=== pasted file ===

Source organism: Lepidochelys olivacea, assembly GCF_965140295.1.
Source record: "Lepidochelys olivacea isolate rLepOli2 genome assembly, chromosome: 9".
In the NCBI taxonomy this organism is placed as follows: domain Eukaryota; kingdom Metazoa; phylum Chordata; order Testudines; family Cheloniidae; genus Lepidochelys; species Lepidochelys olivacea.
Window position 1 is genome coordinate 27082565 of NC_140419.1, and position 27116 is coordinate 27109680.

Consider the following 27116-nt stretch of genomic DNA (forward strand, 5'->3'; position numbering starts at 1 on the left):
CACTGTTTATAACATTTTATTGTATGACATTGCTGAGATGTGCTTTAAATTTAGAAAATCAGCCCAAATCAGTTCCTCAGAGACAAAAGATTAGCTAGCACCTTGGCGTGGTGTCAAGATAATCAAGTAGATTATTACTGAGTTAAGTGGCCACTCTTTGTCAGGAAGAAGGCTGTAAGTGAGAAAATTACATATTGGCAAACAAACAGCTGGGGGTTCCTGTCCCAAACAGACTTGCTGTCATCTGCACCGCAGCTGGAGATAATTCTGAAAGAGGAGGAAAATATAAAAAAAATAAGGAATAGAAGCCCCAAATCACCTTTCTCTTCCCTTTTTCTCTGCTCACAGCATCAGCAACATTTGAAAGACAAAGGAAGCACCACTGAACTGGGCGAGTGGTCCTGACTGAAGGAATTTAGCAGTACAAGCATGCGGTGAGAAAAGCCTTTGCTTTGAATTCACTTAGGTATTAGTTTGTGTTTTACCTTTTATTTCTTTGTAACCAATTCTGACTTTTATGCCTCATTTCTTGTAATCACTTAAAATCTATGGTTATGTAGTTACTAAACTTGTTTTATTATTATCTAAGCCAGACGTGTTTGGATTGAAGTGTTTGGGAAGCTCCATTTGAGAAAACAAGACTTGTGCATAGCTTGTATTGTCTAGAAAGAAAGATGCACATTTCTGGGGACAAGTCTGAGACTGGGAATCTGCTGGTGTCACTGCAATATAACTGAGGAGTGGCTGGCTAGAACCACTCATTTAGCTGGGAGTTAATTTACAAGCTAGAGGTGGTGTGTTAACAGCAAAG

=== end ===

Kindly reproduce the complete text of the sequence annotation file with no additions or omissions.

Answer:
Source organism: Lepidochelys olivacea, assembly GCF_965140295.1.
Source record: "Lepidochelys olivacea isolate rLepOli2 genome assembly, chromosome: 9".
In the NCBI taxonomy this organism is placed as follows: domain Eukaryota; kingdom Metazoa; phylum Chordata; order Testudines; family Cheloniidae; genus Lepidochelys; species Lepidochelys olivacea.
Window position 1 is genome coordinate 27082565 of NC_140419.1, and position 27116 is coordinate 27109680.

Consider the following 27116-nt stretch of genomic DNA (forward strand, 5'->3'; position numbering starts at 1 on the left):
CACTGTTTATAACATTTTATTGTATGACATTGCTGAGATGTGCTTTAAATTTAGAAAATCAGCCCAAATCAGTTCCTCAGAGACAAAAGATTAGCTAGCACCTTGGCGTGGTGTCAAGATAATCAAGTAGATTATTACTGAGTTAAGTGGCCACTCTTTGTCAGGAAGAAGGCTGTAAGTGAGAAAATTACATATTGGCAAACAAACAGCTGGGGGTTCCTGTCCCAAACAGACTTGCTGTCATCTGCACCGCAGCTGGAGATAATTCTGAAAGAGGAGGAAAATATAAAAAAAATAAGGAATAGAAGCCCCAAATCACCTTTCTCTTCCCTTTTTCTCTGCTCACAGCATCAGCAACATTTGAAAGACAAAGGAAGCACCACTGAACTGGGCGAGTGGTCCTGACTGAAGGAATTTAGCAGTACAAGCATGCGGTGAGAAAAGCCTTTGCTTTGAATTCACTTAGGTATTAGTTTGTGTTTTACCTTTTATTTCTTTGTAACCAATTCTGACTTTTATGCCTCATTTCTTGTAATCACTTAAAATCTATGGTTATGTAGTTACTAAACTTGTTTTATTATTATCTAAGCCAGACGTGTTTGGATTGAAGTGTTTGGGAAGCTCCATTTGAGAAAACAAGACTTGTGCATAGCTTGTATTGTCTAGAAAGAAAGATGCACATTTCTGGGGACAAGTCTGAGACTGGGAATCTGCTGGTGTCACTGCAATATAACTGAGGAGTGGCTGGCTAGAACCACTCATTTAGCTGGGAGTTAATTTACAAGCTAGAGGTGGTGTGTTAACAGCAAAG